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Van Lente Goes Beyond the Game in Guardians: The Telltale Series Comic

by  in CBR Exclusives, Comic News Comment
Van Lente Goes Beyond the Game in Guardians: The Telltale Series Comic

Marvel Comics’ ragtag band of intergalactic heroes, the Guardians of the Galaxy are a fantastically flawed group of friends who routinely embark on comedic capers with a scope as massive as the solar systems they protect. That formula lead to a fan-favorite comic series before translating into success in film, an animated television series, and even a prose novel. Now, the Guardians of the Galaxy launch their own video game series, a new episodic offering from Telltale Games, the first episode of which is available now.

RELATED: Guardians of the Galaxy Telltale Series Trailer Pits Team Against Thanos

Telltale’s Guardians game is set in its own universe that takes material from both the cinematic and print versions of the Marvel Universe to create something that feels familiar, but is entirely unique. This July, readers will get a chance to explore that universe even further with the launch of Guardians of the Galaxy: The Telltale Series, a five issue miniseries from writer Fred Van Lente and artist Salva Espin that serves as a prequel to the video game series. In the series, readers follow the Guardians to some familiar Marvel ports of call as they try to steal from a cult dedicated to the worship of Thanos the Mad Titan.

CBR spoke with Van Lente about his take on the characters, the places they’ll go, the people they’ll run afoul of, and the joy that he got from penning his first Marvel Cosmic story.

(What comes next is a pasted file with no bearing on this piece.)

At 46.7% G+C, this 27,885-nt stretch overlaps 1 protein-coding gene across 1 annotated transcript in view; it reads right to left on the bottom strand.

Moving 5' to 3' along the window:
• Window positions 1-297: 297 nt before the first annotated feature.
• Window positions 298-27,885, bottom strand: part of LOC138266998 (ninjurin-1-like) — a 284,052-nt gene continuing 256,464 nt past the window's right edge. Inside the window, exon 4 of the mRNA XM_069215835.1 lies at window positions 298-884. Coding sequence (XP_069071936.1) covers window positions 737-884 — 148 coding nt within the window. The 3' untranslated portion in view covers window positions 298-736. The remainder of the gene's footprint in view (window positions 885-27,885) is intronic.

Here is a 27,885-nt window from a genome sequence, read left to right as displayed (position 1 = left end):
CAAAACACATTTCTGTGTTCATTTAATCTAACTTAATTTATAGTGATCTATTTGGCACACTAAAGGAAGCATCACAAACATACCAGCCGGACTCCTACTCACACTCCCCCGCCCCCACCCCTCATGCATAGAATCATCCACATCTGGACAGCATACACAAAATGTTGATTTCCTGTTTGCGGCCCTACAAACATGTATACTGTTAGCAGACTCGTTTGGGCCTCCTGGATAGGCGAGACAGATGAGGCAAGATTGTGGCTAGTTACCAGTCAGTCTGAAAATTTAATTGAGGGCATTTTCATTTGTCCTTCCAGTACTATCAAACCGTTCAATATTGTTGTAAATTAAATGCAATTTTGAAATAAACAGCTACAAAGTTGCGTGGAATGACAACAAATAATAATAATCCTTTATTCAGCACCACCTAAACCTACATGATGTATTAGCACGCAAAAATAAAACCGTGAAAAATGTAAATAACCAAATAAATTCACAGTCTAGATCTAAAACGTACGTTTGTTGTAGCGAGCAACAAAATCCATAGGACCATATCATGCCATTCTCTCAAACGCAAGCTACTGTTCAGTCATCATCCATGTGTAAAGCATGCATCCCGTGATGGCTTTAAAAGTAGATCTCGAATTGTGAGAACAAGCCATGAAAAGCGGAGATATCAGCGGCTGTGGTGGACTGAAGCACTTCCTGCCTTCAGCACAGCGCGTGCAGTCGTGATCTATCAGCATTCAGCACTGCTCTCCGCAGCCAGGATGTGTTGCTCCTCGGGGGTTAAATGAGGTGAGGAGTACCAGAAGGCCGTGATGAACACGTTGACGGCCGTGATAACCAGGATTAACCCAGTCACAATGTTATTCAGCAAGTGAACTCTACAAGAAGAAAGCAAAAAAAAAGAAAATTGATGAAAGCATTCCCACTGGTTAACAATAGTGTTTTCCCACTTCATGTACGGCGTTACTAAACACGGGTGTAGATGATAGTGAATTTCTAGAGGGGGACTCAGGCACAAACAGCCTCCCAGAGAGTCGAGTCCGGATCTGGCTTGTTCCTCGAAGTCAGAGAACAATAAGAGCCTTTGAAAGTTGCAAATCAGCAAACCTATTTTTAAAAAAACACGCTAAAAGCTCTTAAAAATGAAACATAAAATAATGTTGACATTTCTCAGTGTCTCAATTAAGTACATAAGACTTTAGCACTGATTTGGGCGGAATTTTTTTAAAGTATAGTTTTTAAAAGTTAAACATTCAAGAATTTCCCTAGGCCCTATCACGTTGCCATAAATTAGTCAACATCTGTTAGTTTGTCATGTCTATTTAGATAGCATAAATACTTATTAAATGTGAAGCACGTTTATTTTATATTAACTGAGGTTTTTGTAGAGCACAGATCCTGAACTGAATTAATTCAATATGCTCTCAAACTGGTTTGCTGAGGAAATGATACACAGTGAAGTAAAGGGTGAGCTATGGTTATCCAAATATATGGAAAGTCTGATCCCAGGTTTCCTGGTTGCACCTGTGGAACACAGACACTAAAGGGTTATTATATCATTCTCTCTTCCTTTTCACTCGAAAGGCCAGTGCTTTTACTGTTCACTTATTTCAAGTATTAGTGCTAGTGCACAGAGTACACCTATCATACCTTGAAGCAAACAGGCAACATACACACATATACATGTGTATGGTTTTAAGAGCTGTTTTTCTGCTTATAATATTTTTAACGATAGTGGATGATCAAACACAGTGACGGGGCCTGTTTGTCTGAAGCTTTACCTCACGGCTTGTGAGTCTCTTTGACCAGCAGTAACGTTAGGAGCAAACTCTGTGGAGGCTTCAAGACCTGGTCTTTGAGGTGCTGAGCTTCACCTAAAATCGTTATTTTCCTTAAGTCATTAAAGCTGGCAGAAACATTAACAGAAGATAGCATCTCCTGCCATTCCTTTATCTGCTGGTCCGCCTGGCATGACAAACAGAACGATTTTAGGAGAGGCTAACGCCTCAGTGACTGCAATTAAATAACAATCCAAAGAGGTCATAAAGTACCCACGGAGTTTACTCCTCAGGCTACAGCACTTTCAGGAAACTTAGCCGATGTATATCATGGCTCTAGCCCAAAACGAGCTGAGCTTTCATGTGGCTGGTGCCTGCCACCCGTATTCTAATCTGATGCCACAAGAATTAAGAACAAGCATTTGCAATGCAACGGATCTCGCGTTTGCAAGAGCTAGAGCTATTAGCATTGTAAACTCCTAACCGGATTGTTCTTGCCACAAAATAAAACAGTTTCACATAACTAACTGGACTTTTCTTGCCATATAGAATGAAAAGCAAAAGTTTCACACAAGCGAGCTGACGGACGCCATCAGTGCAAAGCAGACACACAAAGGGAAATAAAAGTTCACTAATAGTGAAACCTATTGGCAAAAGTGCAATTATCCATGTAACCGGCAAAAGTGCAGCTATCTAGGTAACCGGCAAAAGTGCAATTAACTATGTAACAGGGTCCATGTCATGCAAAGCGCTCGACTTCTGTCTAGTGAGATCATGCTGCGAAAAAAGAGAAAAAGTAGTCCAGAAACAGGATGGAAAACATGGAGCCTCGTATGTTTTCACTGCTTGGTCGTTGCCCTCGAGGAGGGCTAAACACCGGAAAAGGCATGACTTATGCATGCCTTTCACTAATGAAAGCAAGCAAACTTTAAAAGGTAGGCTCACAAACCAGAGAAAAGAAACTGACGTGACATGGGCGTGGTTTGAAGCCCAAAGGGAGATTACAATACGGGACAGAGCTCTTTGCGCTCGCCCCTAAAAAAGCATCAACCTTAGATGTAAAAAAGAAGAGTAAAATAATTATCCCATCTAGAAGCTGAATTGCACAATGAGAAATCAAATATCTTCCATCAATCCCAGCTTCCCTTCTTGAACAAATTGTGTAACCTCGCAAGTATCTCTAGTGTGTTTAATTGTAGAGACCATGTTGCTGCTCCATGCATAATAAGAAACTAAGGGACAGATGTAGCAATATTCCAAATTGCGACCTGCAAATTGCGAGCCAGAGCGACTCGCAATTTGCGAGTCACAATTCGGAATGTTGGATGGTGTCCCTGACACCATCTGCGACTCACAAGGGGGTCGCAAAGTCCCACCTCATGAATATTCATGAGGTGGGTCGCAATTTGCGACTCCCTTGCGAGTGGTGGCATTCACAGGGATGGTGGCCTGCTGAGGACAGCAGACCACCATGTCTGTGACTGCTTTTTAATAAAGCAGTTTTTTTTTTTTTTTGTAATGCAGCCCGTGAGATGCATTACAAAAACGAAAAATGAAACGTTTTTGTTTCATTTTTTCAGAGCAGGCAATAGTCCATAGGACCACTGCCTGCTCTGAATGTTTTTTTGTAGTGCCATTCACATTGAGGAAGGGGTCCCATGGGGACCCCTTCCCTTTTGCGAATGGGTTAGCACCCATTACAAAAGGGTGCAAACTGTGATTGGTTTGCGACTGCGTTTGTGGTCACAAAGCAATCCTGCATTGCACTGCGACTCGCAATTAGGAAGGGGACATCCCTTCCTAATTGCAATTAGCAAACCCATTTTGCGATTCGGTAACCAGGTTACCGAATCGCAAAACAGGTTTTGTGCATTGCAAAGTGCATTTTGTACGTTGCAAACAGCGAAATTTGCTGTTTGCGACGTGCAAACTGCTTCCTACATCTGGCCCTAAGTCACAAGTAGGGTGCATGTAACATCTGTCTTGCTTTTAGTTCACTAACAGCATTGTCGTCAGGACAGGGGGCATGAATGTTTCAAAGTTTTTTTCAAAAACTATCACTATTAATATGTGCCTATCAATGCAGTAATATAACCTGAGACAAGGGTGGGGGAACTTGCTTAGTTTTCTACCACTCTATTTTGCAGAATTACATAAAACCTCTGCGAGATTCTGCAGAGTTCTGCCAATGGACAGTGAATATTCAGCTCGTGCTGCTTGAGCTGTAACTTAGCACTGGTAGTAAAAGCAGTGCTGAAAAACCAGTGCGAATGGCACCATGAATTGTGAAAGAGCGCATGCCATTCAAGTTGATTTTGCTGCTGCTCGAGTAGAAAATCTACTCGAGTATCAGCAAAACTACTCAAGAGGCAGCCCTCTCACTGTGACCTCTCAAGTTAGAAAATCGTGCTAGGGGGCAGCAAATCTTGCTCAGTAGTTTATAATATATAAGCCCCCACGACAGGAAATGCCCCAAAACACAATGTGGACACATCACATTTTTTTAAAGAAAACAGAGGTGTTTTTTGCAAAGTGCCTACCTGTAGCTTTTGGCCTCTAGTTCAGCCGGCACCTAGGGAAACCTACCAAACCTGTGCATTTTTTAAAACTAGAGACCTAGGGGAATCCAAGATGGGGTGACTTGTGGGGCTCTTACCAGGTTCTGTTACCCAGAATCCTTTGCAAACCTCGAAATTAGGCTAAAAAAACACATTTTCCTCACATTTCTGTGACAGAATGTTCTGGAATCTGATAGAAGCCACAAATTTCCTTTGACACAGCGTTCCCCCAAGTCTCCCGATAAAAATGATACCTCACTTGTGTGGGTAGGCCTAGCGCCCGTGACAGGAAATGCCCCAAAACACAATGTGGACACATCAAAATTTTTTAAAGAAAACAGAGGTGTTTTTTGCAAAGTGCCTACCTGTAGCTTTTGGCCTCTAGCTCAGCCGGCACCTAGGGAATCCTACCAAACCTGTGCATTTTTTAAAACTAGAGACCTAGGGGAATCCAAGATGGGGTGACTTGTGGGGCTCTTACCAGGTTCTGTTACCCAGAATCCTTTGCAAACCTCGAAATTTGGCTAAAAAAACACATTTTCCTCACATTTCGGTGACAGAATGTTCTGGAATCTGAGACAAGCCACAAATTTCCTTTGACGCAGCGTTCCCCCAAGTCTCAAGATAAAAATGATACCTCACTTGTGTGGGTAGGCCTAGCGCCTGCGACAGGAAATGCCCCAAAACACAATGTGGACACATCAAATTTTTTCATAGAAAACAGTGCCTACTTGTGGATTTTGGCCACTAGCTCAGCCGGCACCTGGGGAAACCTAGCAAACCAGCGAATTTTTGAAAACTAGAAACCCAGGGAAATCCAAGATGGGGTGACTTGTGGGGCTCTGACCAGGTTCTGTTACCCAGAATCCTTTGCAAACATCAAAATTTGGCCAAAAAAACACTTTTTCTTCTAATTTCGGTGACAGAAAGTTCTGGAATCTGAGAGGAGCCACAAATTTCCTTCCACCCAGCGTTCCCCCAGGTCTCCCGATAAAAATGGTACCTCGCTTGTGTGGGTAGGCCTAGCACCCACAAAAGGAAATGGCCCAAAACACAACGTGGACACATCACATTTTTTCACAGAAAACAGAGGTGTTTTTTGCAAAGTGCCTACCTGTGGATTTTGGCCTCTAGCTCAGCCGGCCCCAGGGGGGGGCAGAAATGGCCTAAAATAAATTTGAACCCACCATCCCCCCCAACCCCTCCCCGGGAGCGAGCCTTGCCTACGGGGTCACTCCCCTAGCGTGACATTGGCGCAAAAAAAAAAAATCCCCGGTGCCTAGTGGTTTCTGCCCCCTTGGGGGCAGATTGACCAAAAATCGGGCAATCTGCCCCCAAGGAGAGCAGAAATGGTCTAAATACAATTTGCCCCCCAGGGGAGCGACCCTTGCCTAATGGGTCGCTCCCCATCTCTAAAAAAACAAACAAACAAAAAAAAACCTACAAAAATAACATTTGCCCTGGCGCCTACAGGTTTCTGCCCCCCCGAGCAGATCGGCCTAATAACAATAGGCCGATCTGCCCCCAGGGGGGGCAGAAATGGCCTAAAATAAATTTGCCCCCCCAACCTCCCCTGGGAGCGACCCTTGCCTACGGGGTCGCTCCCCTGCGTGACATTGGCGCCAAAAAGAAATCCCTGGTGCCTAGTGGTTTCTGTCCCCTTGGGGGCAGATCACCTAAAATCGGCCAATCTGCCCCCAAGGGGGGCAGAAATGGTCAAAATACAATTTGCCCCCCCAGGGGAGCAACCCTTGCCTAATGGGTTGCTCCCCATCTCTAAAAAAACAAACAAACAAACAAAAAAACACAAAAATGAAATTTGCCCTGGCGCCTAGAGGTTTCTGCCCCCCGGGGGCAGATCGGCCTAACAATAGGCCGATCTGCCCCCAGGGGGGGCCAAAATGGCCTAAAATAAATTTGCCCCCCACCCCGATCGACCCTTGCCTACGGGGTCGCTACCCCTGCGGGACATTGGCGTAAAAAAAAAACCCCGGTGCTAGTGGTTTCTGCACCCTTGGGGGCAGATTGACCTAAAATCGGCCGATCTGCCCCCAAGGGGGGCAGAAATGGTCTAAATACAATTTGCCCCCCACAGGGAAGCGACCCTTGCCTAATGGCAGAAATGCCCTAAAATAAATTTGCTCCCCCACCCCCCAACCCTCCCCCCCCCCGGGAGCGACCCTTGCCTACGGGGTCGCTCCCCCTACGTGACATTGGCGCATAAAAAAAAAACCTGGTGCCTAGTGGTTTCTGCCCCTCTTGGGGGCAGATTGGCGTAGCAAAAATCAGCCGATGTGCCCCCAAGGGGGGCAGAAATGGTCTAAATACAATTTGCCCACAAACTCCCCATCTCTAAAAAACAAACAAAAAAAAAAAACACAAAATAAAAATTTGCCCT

CBR: Let’s start off by talking about your title characters — this isn’t exactly the Guardians we’ve seen before, correct?

Fred Van Lente: This comic is based on the Telltale Games video games series; I actually worked for them on the Michonne game that came out last year as part of their The Walking Dead franchise. One of the interesting things that Telltale does is they take pre-existing properties and sort of make them their own.

This version of the Guardians is essentially the same team from the film, but they’re in their own little Telltale Games universe with variations that can’t be found in the movie or comic versions of the Guardians.

Which characters and character dynamics are you especially enjoying writing in this series?

Drax is a lot of fun. I like writing Drax for the same reasons I like writing the Punisher. Both are sort of overly serious. I’m enjoying coming up with new metaphors for him to misunderstand.

Peter Quill is the focal point of the game and this comic, and what I like about what Telltale has done with Quill is that he’s still brash, cocky, and kind of a pain the ass. He’s also has a vulnerable and sensitive side though too. He’s more unsure of himself in a lot of ways. So we’re definitely playing that up.

Can you talk more about what being a prequel to the video game series means for the narrative of the book?

I don’t think it’s a spoiler to say that in the opening of the first Telltale Games series episode you’re fighting Thanos. There’s a big climactic battle between Thanos and the Guardians, and the Guardians are already established as intergalactic heroes for hire. They take contracts from the Nova Corps, and that sort of thing.

In our series, we pick up with them a bit earlier and show where the conflict with Thanos comes from. That gets paid off later in the game.

I understand your series sends the Guardians to Thanos’ birth world, Titan. What can you tell us about this version of Titan and the mission that brings the Guardians there?

[Laughs] Well, I read a bunch of Jim Starlin comics; Warlock, Captain Marvel, and the like, and I definitely liked how Titan was set up. Jim Starlin basically got to do one Iron Man comic where he introduced Thanos, his brother Eros, his father Mentor, the Blood Brothers, Drax and Titan. He did that all in one 20-, and it might have even been 17 in those days, page comic. He’s definitely someone who took complete advantage of his opportunity.